Two years after Red Tide Opal In The Loose End Womb, UK chamber-psych auteur Oliver Wilde is back with another set of gauzy, intricately conceived lo-fi audio suites. The new Long Hold Star, An Infinite Abduction is billed as a “long form EP,” but at seven sprawling compositions plus one bonus track, it’s operating at a full-length size and scope, with a sonic palette that ranges from Deerhunter to Elbow to Sparklehorse to Alex G.
Wilde built these tracks away from his usual bedroom isolation, working in various studios while attempting to jam seemingly endless ideas into the mix. In the midst of it all, he was diagnosed with Cardiac Sarcoidosis, a rare virus that scarred his heart and interrupted work on the album with various hospital trips. He emerged from the intense experience with abundant languid musical works to show for his trouble, and now they’re here in your browser ready to spill out into the world. Let them trickle into your eardrums below.
Wilde shared a eulogy of sorts for the EP:
Seven white horses on a red hill, broken mouth of broken teeth, “long-hold-star” replies the display, here’t comes,
I let it in, an infinite abduction, a shipwreck of blood. Short answers to my own heavy collection of sideline stumble blocks.
Echolalia, the soft response to clean compartment ‘section-by’ sound columns tied to hard ones.
Without veins of repetition, beautiful strings come miles to remind my agoraphobic open space to appease, and the band begins to play.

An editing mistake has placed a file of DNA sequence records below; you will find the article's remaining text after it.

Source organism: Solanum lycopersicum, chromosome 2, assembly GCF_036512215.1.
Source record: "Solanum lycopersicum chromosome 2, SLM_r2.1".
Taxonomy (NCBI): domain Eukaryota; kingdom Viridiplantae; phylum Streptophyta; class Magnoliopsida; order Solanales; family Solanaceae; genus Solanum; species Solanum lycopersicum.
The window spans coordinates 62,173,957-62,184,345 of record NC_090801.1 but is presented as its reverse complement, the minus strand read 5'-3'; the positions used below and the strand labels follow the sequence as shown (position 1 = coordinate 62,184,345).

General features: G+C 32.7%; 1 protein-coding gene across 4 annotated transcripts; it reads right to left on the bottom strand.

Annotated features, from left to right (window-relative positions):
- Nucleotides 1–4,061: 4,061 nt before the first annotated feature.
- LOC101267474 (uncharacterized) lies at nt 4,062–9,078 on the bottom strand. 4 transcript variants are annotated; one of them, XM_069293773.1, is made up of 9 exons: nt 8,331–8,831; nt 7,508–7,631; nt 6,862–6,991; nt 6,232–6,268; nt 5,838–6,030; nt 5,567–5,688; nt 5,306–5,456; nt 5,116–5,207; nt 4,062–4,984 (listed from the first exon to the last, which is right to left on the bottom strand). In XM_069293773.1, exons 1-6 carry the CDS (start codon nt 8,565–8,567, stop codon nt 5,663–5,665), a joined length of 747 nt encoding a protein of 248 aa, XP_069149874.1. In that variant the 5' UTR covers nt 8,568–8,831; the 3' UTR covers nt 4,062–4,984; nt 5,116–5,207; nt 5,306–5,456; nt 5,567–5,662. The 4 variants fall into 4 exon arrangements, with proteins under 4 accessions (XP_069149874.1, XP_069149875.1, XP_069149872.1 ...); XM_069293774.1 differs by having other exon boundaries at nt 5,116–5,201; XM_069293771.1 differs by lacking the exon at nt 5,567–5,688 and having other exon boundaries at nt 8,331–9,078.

Torsonic circulation aid pop for suicide disco relief, unsolved mysteries featuring EBU, Tara Clerkin, Silver Waves and MXLX the hacked singers. ‘Blitch Scratch’ is the sound the cardiac monitors play as I make bestest friends with ICD, the horse kick altruist.
Fade, celebrates the thirty year red moon rising from the last mound where the witches burned, time told panoramic as the last spark died.
The worst rebirth reserved and cheated out of. Bifida, the self-aware space between knowns, where precious unknown treasure settle, wished it colourless and blank but you are, always there.
Look After Your Machine, a burst vessel and the crowd staggers, guess everyone was entitled to happyness, for those who throw themselves self-absorbed into my deformed arteries, overthink and sleep on it.
Sad Sack is for gaslighting the hysterical feminine, unwritten pages of history and tragic heart collision bought into then sold off.
Not my struggle, or personal privilege. Rhain’s operatic whine spills into this man’s broken heart to prove my position. “Sit down and listen to your father”, a song can wash away most things, but never everything.
‘It Was Nice To Have Met You’ is sad to listen to now, the great ironic apology not deserving or needed, the last hurdle of the longest tangent I ever wrote.
Take it as it comes, like a good friend should.
Long Hold Star, An Infinite Abduction is out 5/6 on Howling Owl. Pre-order it here.